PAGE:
Two journalists released, one remains in detention
January 12, 2004 12:00 PM ET
New York, January 12, 2004—The Committee to Protect Journalists (CPJ) welcomes the release of Marc Epstein and Jean-Paul Guilloteau, a reporter and photographer, respectively, from the French news magazine L’Express, from house arrest in Karachi today. CPJ, however, remains gravely concerned about Khawar Mehdi Rizvi, a local journalist working as the French journalists’ guide, who is still being held and interrogated by security agents, according to Abdur Rauf Chaudry, spokesman for Pakistan’s Interior Ministry.
Officers from the Federal Investigation Agency (FIA) arrested Epstein and Guilloteau at their hotel in Karachi on the evening of December 16, 2003, and charged them with visa violations under Pakistan’s Foreigners Act for traveling to the western Quetta region near the Afghan border without authorization. Although the two journalists only had visas to travel to Karachi, Lahore, and Islamabad, they went to Quetta with Rizvi to research a story about the Taliban, according to local news reports. Pakistani authorities started limiting foreigners’ access to the western areas of Quetta and Peshawar last year, according to international news reports.
On January 10, Epstein and Guilloteau received six-month prison sentences for violating visa restrictions. The judge in the case, Nuzhat Ara Hakvi, suspended the sentence for one week and ordered the journalists to pay a fine of 200,000 rupees (US$3,500) each, according to their lawyer, Nafees Siddique. On appeal today, the two journalists’ sentences were waived, and they are expected to return to France imminently.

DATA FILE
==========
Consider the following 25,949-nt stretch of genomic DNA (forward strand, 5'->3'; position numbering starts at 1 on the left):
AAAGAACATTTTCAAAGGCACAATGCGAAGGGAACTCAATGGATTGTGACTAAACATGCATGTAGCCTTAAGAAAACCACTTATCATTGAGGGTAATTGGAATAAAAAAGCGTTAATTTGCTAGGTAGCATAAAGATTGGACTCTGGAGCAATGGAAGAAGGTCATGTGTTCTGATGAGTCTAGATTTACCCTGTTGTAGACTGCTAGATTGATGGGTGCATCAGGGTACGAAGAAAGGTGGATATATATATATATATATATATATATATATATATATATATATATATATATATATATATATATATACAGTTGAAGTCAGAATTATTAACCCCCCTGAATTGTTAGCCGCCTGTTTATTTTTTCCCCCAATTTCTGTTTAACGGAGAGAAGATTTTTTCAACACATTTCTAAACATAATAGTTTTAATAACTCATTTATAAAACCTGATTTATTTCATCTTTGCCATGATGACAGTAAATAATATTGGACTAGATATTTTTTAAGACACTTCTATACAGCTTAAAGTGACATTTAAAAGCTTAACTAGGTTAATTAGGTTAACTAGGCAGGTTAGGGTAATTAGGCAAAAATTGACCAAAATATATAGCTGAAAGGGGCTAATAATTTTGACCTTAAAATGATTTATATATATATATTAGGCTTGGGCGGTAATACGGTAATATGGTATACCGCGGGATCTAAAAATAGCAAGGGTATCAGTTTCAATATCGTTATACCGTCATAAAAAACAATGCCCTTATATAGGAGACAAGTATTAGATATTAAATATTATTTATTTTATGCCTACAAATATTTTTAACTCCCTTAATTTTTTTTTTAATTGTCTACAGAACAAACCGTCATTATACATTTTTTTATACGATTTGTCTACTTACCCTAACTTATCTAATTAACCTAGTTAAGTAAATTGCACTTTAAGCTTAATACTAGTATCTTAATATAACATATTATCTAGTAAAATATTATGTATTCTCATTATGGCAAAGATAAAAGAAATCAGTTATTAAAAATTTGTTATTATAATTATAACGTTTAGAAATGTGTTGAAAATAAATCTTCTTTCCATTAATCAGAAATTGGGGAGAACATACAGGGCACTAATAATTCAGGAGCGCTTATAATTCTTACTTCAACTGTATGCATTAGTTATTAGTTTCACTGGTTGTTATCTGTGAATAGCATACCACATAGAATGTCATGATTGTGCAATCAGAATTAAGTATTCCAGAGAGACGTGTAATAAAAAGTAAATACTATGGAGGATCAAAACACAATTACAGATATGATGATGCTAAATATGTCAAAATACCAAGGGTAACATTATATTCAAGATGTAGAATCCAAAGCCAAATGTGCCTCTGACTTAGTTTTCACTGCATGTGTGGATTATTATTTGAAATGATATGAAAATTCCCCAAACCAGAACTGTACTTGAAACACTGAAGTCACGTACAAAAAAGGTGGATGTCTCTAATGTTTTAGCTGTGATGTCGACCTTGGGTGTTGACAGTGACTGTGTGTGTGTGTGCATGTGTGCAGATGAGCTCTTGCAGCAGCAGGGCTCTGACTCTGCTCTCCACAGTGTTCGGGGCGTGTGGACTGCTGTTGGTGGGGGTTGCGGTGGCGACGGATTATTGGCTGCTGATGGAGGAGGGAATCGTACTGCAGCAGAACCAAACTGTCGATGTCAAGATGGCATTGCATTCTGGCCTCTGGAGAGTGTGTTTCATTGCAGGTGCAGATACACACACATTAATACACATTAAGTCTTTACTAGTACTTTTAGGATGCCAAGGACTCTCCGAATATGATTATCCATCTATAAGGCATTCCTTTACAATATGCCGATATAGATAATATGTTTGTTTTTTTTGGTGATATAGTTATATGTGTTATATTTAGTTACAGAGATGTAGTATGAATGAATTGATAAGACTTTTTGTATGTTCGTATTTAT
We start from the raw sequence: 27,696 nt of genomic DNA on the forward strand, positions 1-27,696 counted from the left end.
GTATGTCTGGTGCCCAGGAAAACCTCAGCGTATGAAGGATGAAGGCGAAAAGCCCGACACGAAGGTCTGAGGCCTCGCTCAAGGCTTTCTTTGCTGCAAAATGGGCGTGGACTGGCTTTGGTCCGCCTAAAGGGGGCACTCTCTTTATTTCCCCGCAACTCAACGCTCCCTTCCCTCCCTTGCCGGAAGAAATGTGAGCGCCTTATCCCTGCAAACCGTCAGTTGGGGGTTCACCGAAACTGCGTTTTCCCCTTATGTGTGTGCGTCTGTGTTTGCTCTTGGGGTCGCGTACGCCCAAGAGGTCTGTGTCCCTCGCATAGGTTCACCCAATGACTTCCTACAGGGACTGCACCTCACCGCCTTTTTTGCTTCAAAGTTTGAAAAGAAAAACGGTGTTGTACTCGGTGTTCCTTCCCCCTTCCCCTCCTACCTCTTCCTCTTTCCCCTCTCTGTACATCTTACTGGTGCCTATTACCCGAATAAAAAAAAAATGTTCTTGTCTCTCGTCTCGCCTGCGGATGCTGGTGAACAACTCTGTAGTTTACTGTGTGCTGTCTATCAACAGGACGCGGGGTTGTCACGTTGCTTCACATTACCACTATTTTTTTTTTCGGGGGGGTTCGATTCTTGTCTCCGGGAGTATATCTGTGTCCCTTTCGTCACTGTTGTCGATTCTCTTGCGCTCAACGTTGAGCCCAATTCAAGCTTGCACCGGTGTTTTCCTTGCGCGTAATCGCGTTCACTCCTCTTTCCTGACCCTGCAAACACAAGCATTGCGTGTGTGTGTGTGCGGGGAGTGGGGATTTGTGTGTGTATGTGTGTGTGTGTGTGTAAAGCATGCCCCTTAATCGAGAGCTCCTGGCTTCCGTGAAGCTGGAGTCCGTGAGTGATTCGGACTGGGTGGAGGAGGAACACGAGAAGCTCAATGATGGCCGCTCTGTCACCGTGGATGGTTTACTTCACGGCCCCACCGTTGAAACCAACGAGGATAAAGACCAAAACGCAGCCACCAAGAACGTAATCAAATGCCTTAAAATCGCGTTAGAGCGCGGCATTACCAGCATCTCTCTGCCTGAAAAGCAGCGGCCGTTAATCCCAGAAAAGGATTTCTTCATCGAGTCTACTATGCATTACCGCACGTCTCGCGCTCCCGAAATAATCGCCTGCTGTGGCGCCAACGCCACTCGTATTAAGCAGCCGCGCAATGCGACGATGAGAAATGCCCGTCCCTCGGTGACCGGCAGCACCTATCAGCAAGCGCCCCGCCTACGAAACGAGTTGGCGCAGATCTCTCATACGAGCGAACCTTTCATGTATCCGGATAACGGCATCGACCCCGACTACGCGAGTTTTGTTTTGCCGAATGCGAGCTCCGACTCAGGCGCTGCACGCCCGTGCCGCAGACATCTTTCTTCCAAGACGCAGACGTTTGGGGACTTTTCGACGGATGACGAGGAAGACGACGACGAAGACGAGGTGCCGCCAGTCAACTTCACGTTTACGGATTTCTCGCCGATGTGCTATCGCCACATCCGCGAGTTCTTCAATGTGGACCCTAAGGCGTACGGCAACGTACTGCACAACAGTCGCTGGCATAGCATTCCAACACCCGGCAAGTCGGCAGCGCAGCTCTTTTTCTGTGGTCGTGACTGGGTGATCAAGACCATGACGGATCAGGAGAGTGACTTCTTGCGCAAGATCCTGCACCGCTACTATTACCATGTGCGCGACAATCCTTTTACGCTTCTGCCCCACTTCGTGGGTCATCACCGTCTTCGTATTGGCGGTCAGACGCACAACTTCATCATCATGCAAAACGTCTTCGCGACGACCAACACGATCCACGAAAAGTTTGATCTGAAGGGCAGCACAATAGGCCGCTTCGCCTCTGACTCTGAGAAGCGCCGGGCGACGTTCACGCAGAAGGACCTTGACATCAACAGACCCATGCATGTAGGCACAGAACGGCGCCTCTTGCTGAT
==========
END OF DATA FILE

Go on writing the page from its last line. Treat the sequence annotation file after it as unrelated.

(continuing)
Rizvi, a reporter with 10 years’ experience working for local newspapers and international media outlets, was also arrested on December 16, 2003, but authorities denied holding him until January 10. On December 30, 2003, Rizvi’s family filed a motion of habeas corpus at the Sindh High Court in an attempt to free him, but at the hearing FIA officials denied arresting or detaining the journalist.
In an interview with The New York Times, however, Interior Ministry spokesman Abdur Rauf Chaudry confirmed that security agencies were holding Rizvi and that he was being interrogated. Chaudry also said that Rizvi would only be allowed to appear in court “when it is essential,” and refused to say which security agencies were interrogating Rizvi because it would be “premature.” A hearing is scheduled for tomorrow, January 13, 2004.
“While we are relieved that our colleagues Marc Epstein and Jean-Paul Guilloteau have been released, we are very troubled that authorities denied holding Khawar Mehdi Rizvi for several weeks,” said CPJ Executive Director Ann Cooper. “We call on authorities to release Rizvi immediately, and to make any charges against him public.”
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